People have social reasons to be on Facebook. These explain both why users value it despite its privacy risks and why they underestimate those risks. It’s time governments stepped in to safeguard public privacy
In 2004 Mark Zuckerberg began Facebook, or The Facebook, as an undergraduate at Harvard University. Its roots lie in a prank played on unsuspecting fellow students. The punchline was how many would blindly turn over their secrets to him. “I have over 4,000 emails, pictures, addresses,” Mr Zuckerberg bragged to a friend. “People just submitted it. I don’t know why. They ‘trust me.’ Dumb fucks”. Even if his pejorative description was half-joking, his insight was real. His teenage precociousness led him to build a vast surveillance machine around the false impression that users have control over what is shared. In truth, Facebook users have little authority over what is shared about them.
For a number of years, Facebook’s asymmetry in control over its users’ personal data was extended to third-party applications. These were allowed to “scrape” Facebook profile information from users who, usually having been lured into playing a game or quiz, consented to giving up not only their data but that of their friends too. Most had no idea that their data had been siphoned off – let alone that it was being used to target voters for Donald Trump’s presidential campaign.
Facebook has now stopped sharing friends’ data via third-party apps but it has not stopped using such information itself. Now advertisers come directly to Facebook. The reason why they do so is that Facebook’s data is a window into its users’ souls. By assessing a few score Facebook likes, a person’s personality can be more accurately delineated in many regards than it could by even their spouse. Data is Facebook’s gold. People will pay for it. New web technology has created many unexpected ways for corporations to track web activity. But Facebook is a treasure trove of the most intimate data. Why do so many Facebook users entrust it with so much personal information? The answer is that people have social reasons to participate on social network sites, and these social motivations – which revolve around creating an identity, building relationships and being part of a community – explain both why users value Facebook despite its privacy risks and why they underestimate those risks.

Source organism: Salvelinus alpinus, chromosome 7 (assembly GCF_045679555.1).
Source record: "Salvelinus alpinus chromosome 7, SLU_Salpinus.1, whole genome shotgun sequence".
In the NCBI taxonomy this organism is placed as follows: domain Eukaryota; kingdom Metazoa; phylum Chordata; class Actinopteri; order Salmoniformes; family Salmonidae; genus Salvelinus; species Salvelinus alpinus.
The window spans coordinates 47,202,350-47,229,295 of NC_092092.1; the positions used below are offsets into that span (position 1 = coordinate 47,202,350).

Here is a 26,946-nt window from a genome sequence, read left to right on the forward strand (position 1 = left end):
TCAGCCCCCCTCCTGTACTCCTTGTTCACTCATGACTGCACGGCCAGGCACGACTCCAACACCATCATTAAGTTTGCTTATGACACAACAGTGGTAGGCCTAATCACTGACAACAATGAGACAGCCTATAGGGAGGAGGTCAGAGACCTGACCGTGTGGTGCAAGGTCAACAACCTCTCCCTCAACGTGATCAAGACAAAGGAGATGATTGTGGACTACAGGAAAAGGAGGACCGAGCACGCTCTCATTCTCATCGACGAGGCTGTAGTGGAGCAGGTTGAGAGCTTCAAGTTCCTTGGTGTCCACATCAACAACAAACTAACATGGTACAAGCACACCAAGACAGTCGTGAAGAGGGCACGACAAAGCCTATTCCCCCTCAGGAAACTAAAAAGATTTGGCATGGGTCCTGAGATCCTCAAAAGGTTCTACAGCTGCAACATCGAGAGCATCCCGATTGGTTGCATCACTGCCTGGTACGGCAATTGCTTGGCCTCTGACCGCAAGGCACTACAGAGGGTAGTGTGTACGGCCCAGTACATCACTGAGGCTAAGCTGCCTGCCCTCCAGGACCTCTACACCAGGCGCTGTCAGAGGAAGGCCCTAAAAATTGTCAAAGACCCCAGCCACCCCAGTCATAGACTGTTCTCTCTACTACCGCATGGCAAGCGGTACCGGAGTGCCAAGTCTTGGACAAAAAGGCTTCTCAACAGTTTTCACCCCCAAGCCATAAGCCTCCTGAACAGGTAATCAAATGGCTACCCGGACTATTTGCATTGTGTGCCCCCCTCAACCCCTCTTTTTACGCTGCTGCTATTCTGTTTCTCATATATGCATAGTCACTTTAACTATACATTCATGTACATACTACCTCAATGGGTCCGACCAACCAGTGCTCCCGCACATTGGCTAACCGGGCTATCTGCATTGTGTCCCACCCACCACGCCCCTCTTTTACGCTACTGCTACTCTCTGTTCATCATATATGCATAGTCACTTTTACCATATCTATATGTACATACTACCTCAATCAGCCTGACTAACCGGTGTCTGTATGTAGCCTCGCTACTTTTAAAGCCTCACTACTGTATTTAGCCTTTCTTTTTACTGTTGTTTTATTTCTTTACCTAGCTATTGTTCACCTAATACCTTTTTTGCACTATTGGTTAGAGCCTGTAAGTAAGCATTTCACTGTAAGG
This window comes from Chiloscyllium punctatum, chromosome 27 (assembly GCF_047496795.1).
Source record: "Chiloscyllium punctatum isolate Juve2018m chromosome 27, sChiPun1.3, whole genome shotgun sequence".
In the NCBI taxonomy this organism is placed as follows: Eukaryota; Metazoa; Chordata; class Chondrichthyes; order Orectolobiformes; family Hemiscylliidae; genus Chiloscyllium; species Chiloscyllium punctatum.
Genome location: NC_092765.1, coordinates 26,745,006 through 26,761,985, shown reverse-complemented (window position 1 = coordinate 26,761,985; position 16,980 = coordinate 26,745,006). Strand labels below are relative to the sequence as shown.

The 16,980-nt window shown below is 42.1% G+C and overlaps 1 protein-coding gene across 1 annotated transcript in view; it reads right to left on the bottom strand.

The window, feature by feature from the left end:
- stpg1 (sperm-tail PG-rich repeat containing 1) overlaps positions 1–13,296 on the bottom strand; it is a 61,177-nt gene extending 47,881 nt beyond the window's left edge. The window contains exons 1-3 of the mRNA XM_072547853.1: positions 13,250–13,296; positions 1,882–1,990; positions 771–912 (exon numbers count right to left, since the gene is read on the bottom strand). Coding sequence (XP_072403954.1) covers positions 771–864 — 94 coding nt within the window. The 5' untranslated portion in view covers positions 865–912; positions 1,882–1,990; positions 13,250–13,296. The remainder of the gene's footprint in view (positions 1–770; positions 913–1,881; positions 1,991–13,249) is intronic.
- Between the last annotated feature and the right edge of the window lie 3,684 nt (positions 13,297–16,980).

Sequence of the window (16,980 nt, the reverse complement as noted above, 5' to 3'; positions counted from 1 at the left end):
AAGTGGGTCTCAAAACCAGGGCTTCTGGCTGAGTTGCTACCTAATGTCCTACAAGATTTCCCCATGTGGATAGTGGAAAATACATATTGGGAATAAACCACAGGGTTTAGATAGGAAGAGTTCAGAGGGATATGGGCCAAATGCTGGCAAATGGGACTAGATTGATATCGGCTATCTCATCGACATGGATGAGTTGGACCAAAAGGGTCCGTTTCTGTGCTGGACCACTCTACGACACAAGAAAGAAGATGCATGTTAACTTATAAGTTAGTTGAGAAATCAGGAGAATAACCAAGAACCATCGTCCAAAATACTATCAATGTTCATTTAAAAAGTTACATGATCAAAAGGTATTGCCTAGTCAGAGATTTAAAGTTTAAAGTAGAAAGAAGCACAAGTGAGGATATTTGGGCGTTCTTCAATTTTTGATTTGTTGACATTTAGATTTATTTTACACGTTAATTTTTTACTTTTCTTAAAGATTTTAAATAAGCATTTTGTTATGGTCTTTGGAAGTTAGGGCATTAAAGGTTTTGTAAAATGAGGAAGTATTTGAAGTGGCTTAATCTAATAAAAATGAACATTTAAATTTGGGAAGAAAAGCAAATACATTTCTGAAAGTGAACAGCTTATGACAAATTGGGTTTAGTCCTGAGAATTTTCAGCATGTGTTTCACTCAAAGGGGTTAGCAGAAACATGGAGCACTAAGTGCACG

Understanding this is vital for understanding why government must have a role in safeguarding public privacy. Given what is emerging, it seems madness to allow Facebook, Google and Amazon direct access to bank accounts. Yet that is what is happening and governments are silent. It speaks volumes that data regulators and election watchdogs cannot conduct investigations speedily into Facebook’s role on this side of the Atlantic.
For Facebook the solution lies with Mr Zuckerberg himself. He has said he wants to give away 99% of his wealth before he dies. Some say he could do so by abandoning targeted advertising on Facebook, which brought in $40bn last year. The chances of a regulatory backlash – in Europe and America – are growing, fuelled by anger over tiny tax bills and antitrust cases. Mr Zuckerberg owns Facebook, WhatsApp and Instagram. Such firms may need to compensate people for sucking up their data. Because of its size and reach, Facebook ought to submit to government oversight and critically examine its approach to data. Failure to do so makes it likely that Facebook will end up a regulated utility. Then Mr Zuckerberg could only blame himself for a lack of foresight.